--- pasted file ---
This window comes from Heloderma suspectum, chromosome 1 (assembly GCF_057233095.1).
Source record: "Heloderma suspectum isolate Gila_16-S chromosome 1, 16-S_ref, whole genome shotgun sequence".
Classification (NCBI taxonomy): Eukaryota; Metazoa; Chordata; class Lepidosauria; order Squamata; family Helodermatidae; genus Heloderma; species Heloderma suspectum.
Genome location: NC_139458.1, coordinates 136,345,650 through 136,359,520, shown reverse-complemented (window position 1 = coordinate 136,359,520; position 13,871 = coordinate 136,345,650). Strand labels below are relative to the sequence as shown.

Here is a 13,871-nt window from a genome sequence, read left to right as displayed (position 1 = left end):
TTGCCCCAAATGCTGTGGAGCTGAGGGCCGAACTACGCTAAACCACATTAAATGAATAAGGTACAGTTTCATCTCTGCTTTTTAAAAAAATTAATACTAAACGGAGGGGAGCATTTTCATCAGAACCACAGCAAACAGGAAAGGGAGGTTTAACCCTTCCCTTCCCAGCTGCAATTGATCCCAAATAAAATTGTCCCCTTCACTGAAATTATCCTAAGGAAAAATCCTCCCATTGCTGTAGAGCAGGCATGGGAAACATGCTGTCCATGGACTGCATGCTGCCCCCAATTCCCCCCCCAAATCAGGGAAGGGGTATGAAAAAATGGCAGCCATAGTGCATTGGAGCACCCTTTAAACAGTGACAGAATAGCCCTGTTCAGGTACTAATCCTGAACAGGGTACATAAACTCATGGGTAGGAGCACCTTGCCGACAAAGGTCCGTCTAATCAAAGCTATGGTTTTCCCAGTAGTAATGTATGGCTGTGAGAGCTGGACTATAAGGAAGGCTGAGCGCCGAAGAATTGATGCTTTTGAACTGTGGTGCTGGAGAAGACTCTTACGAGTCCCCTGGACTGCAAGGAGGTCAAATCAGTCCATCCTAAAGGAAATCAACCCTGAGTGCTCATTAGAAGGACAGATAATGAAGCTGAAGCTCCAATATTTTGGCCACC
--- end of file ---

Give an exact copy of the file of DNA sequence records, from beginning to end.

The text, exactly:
This window comes from Heloderma suspectum, chromosome 1 (assembly GCF_057233095.1).
Source record: "Heloderma suspectum isolate Gila_16-S chromosome 1, 16-S_ref, whole genome shotgun sequence".
Classification (NCBI taxonomy): Eukaryota; Metazoa; Chordata; class Lepidosauria; order Squamata; family Helodermatidae; genus Heloderma; species Heloderma suspectum.
Genome location: NC_139458.1, coordinates 136,345,650 through 136,359,520, shown reverse-complemented (window position 1 = coordinate 136,359,520; position 13,871 = coordinate 136,345,650). Strand labels below are relative to the sequence as shown.

Here is a 13,871-nt window from a genome sequence, read left to right as displayed (position 1 = left end):
TTGCCCCAAATGCTGTGGAGCTGAGGGCCGAACTACGCTAAACCACATTAAATGAATAAGGTACAGTTTCATCTCTGCTTTTTAAAAAAATTAATACTAAACGGAGGGGAGCATTTTCATCAGAACCACAGCAAACAGGAAAGGGAGGTTTAACCCTTCCCTTCCCAGCTGCAATTGATCCCAAATAAAATTGTCCCCTTCACTGAAATTATCCTAAGGAAAAATCCTCCCATTGCTGTAGAGCAGGCATGGGAAACATGCTGTCCATGGACTGCATGCTGCCCCCAATTCCCCCCCCAAATCAGGGAAGGGGTATGAAAAAATGGCAGCCATAGTGCATTGGAGCACCCTTTAAACAGTGACAGAATAGCCCTGTTCAGGTACTAATCCTGAACAGGGTACATAAACTCATGGGTAGGAGCACCTTGCCGACAAAGGTCCGTCTAATCAAAGCTATGGTTTTCCCAGTAGTAATGTATGGCTGTGAGAGCTGGACTATAAGGAAGGCTGAGCGCCGAAGAATTGATGCTTTTGAACTGTGGTGCTGGAGAAGACTCTTACGAGTCCCCTGGACTGCAAGGAGGTCAAATCAGTCCATCCTAAAGGAAATCAACCCTGAGTGCTCATTAGAAGGACAGATAATGAAGCTGAAGCTCCAATATTTTGGCCACC